Blizzard is trying to get more LGBTQ+ players in the Overwatch League

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Blizzard will hold an Overwatch 2 (opens in new tab) tournament for underrepresented genders starting in late October.

Registration for the Overwatch 2 Challengers Cup (opens in new tab) is open to any underrepresented genders as decided by Blizzard through a verification system. In the blog post (opens in new tab), Blizzard specifically notes that the tournament is open but not limited to "transgender, non-binary, genderfluid," and women participants.

To register, you have to join the Discord server and then fill out a form that requires you to submit your name, Battle.net account, Discord account, social media links, and a photo of yourself to complete it. "One's appearance and gender expression has no contingency on your application, and this step is to solely assign an individual to your application," the form reads.

The Challengers Cup doesn't directly tie into Blizzard's 'Path to Pro' hierarchy of esports leagues that build up to the Overwatch League. But Blizzard said "we hope it will serve as an entry point for underrepresented genders to jump into the broader Overwatch esports ecosystem, and we encourage all who are eligible to participate in both Challengers Cup and Path to Pro."

We are calling ALL heroes! Overwatch and Overwatch League are dedicated to making a difference. We strive to create an inclusive and welcoming environment for underrepresented genders in Overwatch. We want you - our heroes - to join us.⭐ Learn more at https://t.co/qDzfxjXwF5 pic.twitter.com/sfNpMoYCEBSeptember 30, 2022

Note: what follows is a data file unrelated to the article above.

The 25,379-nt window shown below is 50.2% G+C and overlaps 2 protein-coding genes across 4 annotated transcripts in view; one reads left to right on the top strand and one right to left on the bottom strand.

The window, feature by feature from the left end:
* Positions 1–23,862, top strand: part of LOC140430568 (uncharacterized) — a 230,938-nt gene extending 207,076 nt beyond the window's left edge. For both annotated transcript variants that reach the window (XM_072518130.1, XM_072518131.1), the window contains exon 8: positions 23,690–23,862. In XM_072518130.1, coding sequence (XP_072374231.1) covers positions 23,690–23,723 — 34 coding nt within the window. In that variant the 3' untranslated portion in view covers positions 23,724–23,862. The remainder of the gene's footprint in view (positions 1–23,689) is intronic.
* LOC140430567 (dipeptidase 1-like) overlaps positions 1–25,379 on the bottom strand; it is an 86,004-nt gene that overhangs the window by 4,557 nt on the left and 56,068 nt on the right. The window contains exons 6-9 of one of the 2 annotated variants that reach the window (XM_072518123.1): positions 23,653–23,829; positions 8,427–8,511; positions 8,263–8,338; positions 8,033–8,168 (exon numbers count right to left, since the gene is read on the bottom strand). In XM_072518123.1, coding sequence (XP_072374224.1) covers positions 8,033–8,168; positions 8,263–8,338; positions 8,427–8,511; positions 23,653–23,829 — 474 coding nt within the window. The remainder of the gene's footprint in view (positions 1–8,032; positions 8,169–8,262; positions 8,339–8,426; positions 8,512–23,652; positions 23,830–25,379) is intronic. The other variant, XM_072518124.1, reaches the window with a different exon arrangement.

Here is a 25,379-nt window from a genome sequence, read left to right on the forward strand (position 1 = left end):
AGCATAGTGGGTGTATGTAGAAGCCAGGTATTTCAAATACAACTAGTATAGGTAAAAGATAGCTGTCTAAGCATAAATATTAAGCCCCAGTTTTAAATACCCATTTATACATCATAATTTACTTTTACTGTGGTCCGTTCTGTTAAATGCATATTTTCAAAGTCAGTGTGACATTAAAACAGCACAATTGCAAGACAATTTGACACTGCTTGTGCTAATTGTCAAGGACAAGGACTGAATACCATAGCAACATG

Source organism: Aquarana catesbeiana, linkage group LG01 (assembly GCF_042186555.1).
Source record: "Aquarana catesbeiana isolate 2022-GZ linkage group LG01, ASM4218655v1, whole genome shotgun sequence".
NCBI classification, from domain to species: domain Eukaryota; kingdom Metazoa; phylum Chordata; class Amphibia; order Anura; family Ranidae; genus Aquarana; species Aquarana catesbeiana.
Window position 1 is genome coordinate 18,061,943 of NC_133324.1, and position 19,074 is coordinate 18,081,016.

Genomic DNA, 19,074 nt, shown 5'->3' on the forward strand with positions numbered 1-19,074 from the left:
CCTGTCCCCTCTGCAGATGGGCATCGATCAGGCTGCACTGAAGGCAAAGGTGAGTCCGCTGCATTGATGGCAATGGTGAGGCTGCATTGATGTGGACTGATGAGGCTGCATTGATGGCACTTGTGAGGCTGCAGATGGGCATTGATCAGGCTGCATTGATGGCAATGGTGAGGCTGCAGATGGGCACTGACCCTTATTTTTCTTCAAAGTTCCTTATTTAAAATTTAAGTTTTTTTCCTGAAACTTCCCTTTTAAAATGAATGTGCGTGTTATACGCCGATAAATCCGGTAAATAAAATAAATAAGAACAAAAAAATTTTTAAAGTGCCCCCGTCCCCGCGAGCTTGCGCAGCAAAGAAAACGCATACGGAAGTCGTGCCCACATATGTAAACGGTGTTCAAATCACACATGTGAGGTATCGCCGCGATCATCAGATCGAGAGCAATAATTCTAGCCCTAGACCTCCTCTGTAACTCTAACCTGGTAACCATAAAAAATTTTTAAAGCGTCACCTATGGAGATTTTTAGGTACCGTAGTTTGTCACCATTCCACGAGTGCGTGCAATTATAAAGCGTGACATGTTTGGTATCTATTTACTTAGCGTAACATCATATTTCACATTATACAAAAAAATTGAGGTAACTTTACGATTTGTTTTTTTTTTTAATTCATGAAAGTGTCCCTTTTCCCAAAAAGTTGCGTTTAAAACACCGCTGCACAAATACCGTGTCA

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Overwatch League currently has no players who publicly identify as a marginalized gender competing in it. Its first and only woman player, Se-yeon "Geguri" Kim, played for the Shanghai Dragons before quitting in 2020.

The new tournament is capped at 128 teams and will use the Swiss-system (opens in new tab) format. The first qualifier starts on October 21, the second on November 18, and the finals will start on an unannounced date in December.

Blizzard has partnered with Raidiant (opens in new tab), a production company and website that focuses on including and celebrating women in esports, to host the tournament. The blog post doesn't explicitly mention whether or not the tournament will be streamed, but, like other official tournaments, it seems likely.

Blizzard will also host a Caster Camp for underrepresented groups to learn how to commentate over Overwatch games from Overwatch League casters: including Soe Gschwind and Matt "Mr. X" Morello. You can apply to join (opens in new tab) Caster Camp before it starts in November.

Tyler has covered games, games culture, and hardware for over a decade before joining PC Gamer as Associate Editor. He's done in-depth reporting on communities and games as well as criticism for sites like Polygon, Wired, and Waypoint. He's interested in the weird and the fascinating when it comes to games, spending time probing for stories and talking to the people involved. Tyler loves sinking into games like Final Fantasy 14, Overwatch, and Dark Souls to see what makes them tick and pluck out the parts worth talking about. His goal is to talk about games the way they are: broken, beautiful, and bizarre.

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